“Didi, ye kaisa hoyega? Ye humare se nahi hoga.” Didi, how will this happen, we won’t be able to do this.
Ho jayega Sakina baji, ho jayega.
I laid out straight on the blue floral printed bamboo mat with my head rested on my forearm while my other hand scrolled through various ladooo recipes in Hindi.
te, short vowel e? no short vowel i, la – thats definitely la
I examined the words carefully, trying to make out as many letters as possible. Sakina baji sat next to me with her legs crossed, leaned over, trying to fill out the uneven table about the current laddoo inventory I just sketched out for her.
I could feel the soft cool breeze of a Delhi November through the steel gridded wall of the Zaika-e-Nizamuddin kitchen – a gentle reminder that coolers days and therefore laddoo season was upon us.
As the scent of freshly pan-fried chicken kebabs filled my nose, I thought about the words that I had just said to Sakina baji.
I had already become comfortable at my host organization. Over the last two months, I had carefully watched my supervisor Swati interact with community members. I paid extra attention to how she worked the delicate balance of empathy and professional accountability.
It was clear it was an art and not a science. Before Swati could make an impact on the community, she had to first introduce any idea or project through dozens of meetings with our Zaika and Insha members. The notes, spreadsheets and proposals she wrote at her desk were always just the first step in the long process of improving and expanding the group.
This was my first task assigned independently to me. I had to revamp the snack production wing of Zaika-e-Nizamuddin. Originally created to combat child malnutrition, ZeN had been making a full range of ladoos and namkeens since its inception, but snacks fell to the back burner a bit over the last year, as the catering wing of the business grew.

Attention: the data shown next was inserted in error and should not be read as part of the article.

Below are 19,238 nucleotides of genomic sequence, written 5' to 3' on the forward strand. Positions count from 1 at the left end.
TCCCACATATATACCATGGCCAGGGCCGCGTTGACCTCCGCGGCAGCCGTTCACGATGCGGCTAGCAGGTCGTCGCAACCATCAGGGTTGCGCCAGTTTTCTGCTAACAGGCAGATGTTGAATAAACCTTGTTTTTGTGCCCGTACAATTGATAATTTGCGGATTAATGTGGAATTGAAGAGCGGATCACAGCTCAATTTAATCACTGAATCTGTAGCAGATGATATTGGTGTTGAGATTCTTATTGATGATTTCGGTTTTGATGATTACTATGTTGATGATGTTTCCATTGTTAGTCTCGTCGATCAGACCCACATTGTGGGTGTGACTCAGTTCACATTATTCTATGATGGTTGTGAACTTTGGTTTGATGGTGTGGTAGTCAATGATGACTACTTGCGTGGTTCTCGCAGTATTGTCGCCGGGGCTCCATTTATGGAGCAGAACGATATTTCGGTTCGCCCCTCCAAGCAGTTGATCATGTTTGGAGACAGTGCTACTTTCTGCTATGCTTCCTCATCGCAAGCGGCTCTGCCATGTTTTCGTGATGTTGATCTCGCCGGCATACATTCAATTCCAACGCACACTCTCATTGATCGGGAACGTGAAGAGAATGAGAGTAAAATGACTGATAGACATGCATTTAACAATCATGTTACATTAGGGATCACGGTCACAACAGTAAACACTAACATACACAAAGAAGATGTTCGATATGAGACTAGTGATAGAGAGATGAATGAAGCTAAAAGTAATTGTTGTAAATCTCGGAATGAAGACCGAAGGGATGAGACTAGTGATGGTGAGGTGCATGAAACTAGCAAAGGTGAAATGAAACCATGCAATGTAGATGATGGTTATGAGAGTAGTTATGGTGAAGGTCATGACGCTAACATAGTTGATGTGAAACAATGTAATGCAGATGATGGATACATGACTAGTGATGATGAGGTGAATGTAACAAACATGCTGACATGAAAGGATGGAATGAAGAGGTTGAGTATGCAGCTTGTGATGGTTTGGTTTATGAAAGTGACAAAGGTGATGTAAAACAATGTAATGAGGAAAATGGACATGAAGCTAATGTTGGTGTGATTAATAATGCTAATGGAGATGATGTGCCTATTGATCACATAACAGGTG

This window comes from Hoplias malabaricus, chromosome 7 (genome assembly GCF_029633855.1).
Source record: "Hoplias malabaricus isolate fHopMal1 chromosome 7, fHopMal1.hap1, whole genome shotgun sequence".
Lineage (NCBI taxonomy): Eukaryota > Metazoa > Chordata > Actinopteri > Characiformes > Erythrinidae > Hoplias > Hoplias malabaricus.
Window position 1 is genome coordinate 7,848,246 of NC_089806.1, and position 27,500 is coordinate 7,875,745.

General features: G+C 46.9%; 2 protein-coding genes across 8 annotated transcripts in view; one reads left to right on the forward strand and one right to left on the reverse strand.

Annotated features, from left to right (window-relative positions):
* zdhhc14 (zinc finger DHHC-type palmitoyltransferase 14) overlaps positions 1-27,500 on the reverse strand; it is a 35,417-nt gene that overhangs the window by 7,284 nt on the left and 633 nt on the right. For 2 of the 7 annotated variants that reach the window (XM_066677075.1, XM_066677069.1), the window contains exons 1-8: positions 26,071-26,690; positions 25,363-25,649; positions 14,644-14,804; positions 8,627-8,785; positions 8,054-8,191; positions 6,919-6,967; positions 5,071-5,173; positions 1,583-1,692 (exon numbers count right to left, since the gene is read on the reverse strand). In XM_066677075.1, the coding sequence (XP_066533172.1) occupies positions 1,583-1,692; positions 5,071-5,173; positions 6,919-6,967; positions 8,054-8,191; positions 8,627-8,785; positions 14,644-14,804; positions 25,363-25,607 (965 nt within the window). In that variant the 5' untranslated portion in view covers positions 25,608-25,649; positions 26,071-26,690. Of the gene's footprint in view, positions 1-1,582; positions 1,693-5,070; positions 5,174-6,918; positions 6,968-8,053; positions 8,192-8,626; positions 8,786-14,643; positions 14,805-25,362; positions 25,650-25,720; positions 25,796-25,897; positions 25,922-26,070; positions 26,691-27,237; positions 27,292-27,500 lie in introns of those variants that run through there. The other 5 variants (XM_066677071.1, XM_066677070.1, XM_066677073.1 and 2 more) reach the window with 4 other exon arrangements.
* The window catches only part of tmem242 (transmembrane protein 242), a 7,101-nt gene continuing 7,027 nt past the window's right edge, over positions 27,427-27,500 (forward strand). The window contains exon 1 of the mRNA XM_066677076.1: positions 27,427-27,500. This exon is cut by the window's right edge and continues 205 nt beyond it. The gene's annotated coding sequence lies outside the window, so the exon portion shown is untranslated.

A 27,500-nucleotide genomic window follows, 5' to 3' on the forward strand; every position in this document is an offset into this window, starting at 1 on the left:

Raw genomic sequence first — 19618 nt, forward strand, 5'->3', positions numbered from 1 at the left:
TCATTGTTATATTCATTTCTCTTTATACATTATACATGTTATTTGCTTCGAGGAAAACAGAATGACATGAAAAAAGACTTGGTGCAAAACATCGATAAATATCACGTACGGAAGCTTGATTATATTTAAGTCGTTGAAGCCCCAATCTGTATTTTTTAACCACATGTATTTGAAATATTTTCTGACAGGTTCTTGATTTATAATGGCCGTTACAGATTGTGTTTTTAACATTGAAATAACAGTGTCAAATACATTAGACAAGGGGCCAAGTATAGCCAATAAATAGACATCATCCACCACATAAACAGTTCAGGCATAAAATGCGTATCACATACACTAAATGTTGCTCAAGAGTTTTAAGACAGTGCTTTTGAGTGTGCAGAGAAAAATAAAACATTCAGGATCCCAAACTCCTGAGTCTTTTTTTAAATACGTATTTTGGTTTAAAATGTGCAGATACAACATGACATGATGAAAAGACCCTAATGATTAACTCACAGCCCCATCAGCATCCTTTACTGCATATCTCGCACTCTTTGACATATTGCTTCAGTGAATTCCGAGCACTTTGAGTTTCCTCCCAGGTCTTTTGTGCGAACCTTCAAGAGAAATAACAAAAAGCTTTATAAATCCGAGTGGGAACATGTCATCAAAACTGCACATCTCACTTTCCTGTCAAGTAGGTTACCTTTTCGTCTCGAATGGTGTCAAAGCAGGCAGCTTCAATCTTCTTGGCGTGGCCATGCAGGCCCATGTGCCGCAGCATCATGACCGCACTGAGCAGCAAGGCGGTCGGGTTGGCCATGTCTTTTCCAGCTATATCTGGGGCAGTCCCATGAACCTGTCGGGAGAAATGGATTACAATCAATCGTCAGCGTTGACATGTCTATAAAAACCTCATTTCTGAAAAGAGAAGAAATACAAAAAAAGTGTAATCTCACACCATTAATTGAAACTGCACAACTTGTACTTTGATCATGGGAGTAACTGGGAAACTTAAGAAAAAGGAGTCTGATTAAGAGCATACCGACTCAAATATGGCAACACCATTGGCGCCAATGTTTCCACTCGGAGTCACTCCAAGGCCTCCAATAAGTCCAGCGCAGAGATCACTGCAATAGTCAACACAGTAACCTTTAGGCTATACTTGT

Sakina baji had just been elected by the group as a second supervisor to help expand the scope of the business.
It was decided that we would work together on the healthy snacks portion of the business together. Our joint job responsibilities would include: updating the costing for all menu items, standardizing recipes, creating an inventory system and maintaining the financials for the kiosk, the main sales outlet.
Neither of us really knew what we were doing.
Somehow aware that my mind had already jumped on the self-doubt train, Sakina baji chimed in again “didi ye nah hoga, hum dono ko Hindi likhne aur parne nahi aati,”
this won’t happen, neither of us knows how to read or write in Hindi
“Sakina baji,” I said, exasperated, with my voice raised.
Shoot, I thought. She’s right. How are we going to do this? I don’t know how to read Hindi, neither does she.
It was one of the moments where it was most clear to me that I had no idea what I was doing. It’s okay, I thought. I tried to remember how I had handled my classes in college or different jobs. I tried to think about how Swati might handle this.
Its fine, everything’s fine. This quick two-phrase saying had already become my mantra for life in India.
I just needed to reassure her that we will figure it out.
I opened my mouth. But instead of the motivational pep talk that I had just practiced in my mind, I started laughing hysterically.
Unfortunately, this was not the first time that my mouth had betrayed me. Truth is that my unexpected giggle had created a litany of awkward moments at networking events, first dates, and job interviews. Laughing was (my very unfortunately) defense mechanism when I did not know what to say or how to act.
I was instantly relieved that Sakina baji reaction’s was not the usual stare that my unexplained laughter usually got me.
She started laughing along with me.